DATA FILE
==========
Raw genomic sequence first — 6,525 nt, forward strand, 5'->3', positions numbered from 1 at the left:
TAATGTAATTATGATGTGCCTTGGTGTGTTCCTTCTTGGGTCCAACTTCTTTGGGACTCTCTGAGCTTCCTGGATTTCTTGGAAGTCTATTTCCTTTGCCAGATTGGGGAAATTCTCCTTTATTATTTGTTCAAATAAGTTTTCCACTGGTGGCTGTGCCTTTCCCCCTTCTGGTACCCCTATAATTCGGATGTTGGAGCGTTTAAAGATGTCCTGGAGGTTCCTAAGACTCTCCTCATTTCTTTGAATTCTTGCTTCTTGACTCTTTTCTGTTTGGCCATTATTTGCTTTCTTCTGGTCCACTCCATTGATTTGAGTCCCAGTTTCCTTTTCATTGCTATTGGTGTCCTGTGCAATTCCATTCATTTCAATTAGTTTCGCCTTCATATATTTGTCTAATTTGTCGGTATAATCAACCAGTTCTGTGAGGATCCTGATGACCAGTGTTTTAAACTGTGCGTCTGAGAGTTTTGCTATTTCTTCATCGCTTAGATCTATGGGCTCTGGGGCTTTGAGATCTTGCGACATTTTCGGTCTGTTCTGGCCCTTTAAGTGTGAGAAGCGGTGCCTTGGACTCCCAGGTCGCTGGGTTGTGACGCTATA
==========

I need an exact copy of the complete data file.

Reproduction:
Raw genomic sequence first — 6,525 nt, forward strand, 5'->3', positions numbered from 1 at the left:
TAATGTAATTATGATGTGCCTTGGTGTGTTCCTTCTTGGGTCCAACTTCTTTGGGACTCTCTGAGCTTCCTGGATTTCTTGGAAGTCTATTTCCTTTGCCAGATTGGGGAAATTCTCCTTTATTATTTGTTCAAATAAGTTTTCCACTGGTGGCTGTGCCTTTCCCCCTTCTGGTACCCCTATAATTCGGATGTTGGAGCGTTTAAAGATGTCCTGGAGGTTCCTAAGACTCTCCTCATTTCTTTGAATTCTTGCTTCTTGACTCTTTTCTGTTTGGCCATTATTTGCTTTCTTCTGGTCCACTCCATTGATTTGAGTCCCAGTTTCCTTTTCATTGCTATTGGTGTCCTGTGCAATTCCATTCATTTCAATTAGTTTCGCCTTCATATATTTGTCTAATTTGTCGGTATAATCAACCAGTTCTGTGAGGATCCTGATGACCAGTGTTTTAAACTGTGCGTCTGAGAGTTTTGCTATTTCTTCATCGCTTAGATCTATGGGCTCTGGGGCTTTGAGATCTTGCGACATTTTCGGTCTGTTCTGGCCCTTTAAGTGTGAGAAGCGGTGCCTTGGACTCCCAGGTCGCTGGGTTGTGACGCTATA